Sherlock sat in Mycroft’s private office in the Diogenes Club waiting for Mycroft to finish berating someone over the phone in what Sherlock was fairly certain was a regional dialect of Dari. Mycroft finally slammed down the phone and buried his face in his hands with a groan.
“It seems impossible that the world has survived this long being run by such absolute morons.” He muttered into his hands, eliciting a smile from his little brother.
“Still, good job security for you.” Mycroft looked up and chuckled.
“Yes, I suppose it is.” Mycroft sighed, leaning back in his chair. “So, you came here for a reason. What is it?” Sherlock smiled gently, leaning towards his brother.
“I’m worried about you.”
Mycroft sighed again, and attempted to force his face into his usual impassive mask.
“Sherlock, I am…”
“Stop it, Mycroft. Just stop lying to me. Please.” Sherlock rose from his chair and leaned over the desk toward his brother. “Mycroft, you have spent my entire adult life keeping me alive, even when I didn’t want you to, even when I hated you for it. You have done everything in your power to keep me from destroying myself. You’ve never wanted anything in return, and I’ve never had anything worth giving you. Mycroft, please, let me help you. I need to do this.”
Mycroft stared at his brother coldly for a moment before something seemed to crack in his features. He looked down and blinked back tears.
“Sherlock,” he said quietly, “I don’t know how to accept help. I’ve been dealing with this alone for a long time.” Sherlock nodded, and tilted his head slightly toward his brother, raising his eyebrows.
“And how has that been going for you?” It wasn’t really a question, and Mycroft didn’t bother responding to it. “What happened with the mirror, Mycroft?” Mycroft stood, making his way to his decanter and pouring himself a generous glass of scotch. He gestured to the armchairs in front of the fire, and Sherlock joined him.
“Since I was a toddler,” Mycroft started after a long, hard moment, “family members told me how much I looked like Uncle Rudy. It was a family joke for a while, that Rudy was my actual father. No one actually thought that, but I really did look just like him. Particularly when I was...heavier.” He looked down, ashamed, and continued, “I’ve never been able to look at my face without seeing Rudy in it. For thirty years, I have avoided mirrors, because I can’t stand to see his face. I thought that when I lost the weight, I would be able to look at myself, but I still couldn’t. And then, when I told you, when I finally admitted what he did, I thought I would be able to look at myself. I stood in front of that mirror, and I forced myself to look. I wanted to see myself, for once, just once, and not Rudy. But I couldn’t. I couldn’t do it. I couldn’t look.” Mycroft was crying now, and Sherlock stood and pulled his brother into his arms. Mycroft laid his head on Sherlock’s shoulder, and let his little brother be the strong one for once as he sobbed.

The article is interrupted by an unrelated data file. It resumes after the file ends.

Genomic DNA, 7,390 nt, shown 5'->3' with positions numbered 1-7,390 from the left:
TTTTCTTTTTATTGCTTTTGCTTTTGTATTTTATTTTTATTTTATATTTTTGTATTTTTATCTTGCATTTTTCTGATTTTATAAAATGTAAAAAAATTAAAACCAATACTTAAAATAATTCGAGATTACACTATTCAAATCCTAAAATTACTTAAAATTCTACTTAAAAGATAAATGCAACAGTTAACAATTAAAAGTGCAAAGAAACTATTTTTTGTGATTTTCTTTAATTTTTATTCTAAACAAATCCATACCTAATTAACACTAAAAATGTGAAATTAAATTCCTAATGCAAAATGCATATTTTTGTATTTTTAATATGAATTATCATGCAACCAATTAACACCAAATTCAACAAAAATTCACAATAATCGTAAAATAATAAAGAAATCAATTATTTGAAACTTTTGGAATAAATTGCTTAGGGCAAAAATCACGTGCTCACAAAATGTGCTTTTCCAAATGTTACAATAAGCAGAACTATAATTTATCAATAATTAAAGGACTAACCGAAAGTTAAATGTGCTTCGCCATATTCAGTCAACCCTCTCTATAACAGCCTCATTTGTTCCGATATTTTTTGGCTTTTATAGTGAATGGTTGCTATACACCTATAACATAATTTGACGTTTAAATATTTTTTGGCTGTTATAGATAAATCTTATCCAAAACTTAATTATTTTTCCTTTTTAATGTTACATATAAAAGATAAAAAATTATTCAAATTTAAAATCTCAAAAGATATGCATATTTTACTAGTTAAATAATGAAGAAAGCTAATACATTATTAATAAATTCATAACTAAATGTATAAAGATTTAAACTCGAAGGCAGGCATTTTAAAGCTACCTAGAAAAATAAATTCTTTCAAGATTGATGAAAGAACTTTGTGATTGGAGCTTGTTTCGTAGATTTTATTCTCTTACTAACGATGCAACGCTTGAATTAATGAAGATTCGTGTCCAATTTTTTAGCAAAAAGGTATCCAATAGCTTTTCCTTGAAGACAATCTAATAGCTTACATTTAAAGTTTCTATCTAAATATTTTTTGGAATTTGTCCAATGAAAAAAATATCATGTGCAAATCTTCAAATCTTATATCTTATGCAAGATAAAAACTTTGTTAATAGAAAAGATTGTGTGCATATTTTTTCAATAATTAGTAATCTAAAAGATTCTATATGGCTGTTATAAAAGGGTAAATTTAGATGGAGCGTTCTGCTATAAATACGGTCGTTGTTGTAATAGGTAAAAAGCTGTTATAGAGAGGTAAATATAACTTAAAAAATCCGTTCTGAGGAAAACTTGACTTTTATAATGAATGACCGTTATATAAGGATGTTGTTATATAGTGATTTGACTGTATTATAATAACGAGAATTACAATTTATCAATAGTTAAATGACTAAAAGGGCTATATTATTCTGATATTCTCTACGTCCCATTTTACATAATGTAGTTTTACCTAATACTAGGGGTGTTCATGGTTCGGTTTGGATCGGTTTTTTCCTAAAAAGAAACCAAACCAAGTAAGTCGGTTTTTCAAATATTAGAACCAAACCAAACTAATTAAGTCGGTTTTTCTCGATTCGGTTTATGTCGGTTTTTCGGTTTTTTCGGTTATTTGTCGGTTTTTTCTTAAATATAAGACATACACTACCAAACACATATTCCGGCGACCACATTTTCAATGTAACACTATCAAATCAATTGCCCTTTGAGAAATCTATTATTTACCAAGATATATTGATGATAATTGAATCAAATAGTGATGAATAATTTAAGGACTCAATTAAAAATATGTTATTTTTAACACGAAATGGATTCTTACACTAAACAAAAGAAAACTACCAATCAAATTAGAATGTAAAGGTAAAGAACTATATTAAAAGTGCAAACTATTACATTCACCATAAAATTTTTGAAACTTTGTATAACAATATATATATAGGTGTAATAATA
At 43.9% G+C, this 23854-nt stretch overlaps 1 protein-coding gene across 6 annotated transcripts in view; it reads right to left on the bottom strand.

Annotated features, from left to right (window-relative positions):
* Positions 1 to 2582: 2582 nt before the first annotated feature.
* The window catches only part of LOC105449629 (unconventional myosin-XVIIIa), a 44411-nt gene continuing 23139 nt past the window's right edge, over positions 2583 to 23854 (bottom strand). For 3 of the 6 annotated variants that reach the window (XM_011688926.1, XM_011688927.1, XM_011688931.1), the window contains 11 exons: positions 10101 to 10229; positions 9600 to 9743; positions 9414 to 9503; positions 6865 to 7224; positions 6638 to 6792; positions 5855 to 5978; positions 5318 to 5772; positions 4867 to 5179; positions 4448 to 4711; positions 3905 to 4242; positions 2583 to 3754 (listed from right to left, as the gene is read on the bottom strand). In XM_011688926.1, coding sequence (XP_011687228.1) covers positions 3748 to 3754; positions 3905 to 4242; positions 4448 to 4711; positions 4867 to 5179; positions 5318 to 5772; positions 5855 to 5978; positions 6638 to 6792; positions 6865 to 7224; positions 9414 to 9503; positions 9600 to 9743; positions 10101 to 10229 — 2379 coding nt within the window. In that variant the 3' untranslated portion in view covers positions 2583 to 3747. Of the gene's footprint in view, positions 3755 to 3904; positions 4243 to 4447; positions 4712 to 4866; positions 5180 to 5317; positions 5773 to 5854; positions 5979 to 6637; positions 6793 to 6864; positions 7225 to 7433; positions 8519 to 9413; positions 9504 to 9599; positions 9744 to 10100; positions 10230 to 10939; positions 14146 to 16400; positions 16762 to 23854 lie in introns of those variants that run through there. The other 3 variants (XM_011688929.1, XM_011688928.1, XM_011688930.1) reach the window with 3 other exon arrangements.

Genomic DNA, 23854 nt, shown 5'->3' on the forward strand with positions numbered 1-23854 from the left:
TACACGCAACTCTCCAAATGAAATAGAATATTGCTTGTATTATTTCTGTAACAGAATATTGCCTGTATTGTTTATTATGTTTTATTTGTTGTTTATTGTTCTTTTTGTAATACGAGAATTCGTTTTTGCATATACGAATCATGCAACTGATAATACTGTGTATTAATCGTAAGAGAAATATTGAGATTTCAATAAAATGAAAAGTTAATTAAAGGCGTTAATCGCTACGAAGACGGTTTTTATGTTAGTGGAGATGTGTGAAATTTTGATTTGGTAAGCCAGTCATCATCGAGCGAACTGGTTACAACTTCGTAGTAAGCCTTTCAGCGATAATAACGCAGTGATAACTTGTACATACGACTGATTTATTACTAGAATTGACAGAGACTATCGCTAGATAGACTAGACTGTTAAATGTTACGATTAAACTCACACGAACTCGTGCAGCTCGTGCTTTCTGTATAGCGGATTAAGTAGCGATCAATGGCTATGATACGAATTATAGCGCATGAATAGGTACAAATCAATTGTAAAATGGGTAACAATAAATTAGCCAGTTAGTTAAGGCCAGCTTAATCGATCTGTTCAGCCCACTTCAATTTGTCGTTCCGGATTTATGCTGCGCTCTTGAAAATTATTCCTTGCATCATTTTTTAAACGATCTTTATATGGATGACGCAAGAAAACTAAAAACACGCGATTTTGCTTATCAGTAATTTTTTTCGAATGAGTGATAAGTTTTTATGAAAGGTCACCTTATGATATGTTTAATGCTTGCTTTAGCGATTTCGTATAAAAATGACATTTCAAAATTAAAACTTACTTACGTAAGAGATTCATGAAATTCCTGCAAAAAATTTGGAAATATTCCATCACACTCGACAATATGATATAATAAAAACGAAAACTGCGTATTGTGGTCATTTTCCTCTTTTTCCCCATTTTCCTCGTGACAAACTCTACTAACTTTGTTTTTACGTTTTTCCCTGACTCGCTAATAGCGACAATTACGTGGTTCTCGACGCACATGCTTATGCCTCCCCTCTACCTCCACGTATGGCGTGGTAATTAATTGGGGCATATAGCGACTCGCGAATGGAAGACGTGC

When Mycroft had composed himself a bit, Sherlock took his brother’s hand and pulled him into the office’s adjoining bathroom, positioning him in front of the mirror.
“Sherlock, please, I can’t do this.” Mycroft quietly begged, his eyes closed.
“Yes, you can. I’m right here. I’m with you,” Mycroft shook his head silently, eyes still shut tightly. Sherlock took his brother’s hand in his own, squeezing it tightly.
“Do you know what I see, Mycroft? Because I don’t see Uncle Rudy. I see my big brother. I see the man who picked me up and carried me, covered in sick, out of a doss house in a £2000 suit. I see the boy who sat on the edge of a river for six hours, babysitting the frogs I caught. I see the British Government, the man who can prevent wars, and save lives, and thwart terrorist attacks, without leaving his club. The one who kidnapped my flatmate just to make sure I was going to be safe, who has been holding this entire family together, despite the fact that no one seems to appreciate it. I see you, Mycroft. I see my big brother. Can you look? Can you try to see who I’m seeing?”
Mycroft trembled slightly, but holding on to his brother for dear life, he slowly opened his eyes. He looked in the mirror, trying desperately to meet his own eyes. His gaze passed over his expensive suit, his striped tie, his starched collar. Sherlock squeezed his hand encouragingly and Mycroft let his eyes fall on his face. He stared into the reflection of his own face.
The two brothers stood, side by side, for nearly a minute before Mycroft shut his eyes and buried his face in his brother’s shoulder. Sherlock turned, and allowed his brother to fall into his arms.
“That’s great, Mycroft, I’m proud of you. I know that was hard. I’ve got you.” Sherlock rubbed his brother’s back slowly. “You’re alright, My. I’ve got you and I’m so proud of you.”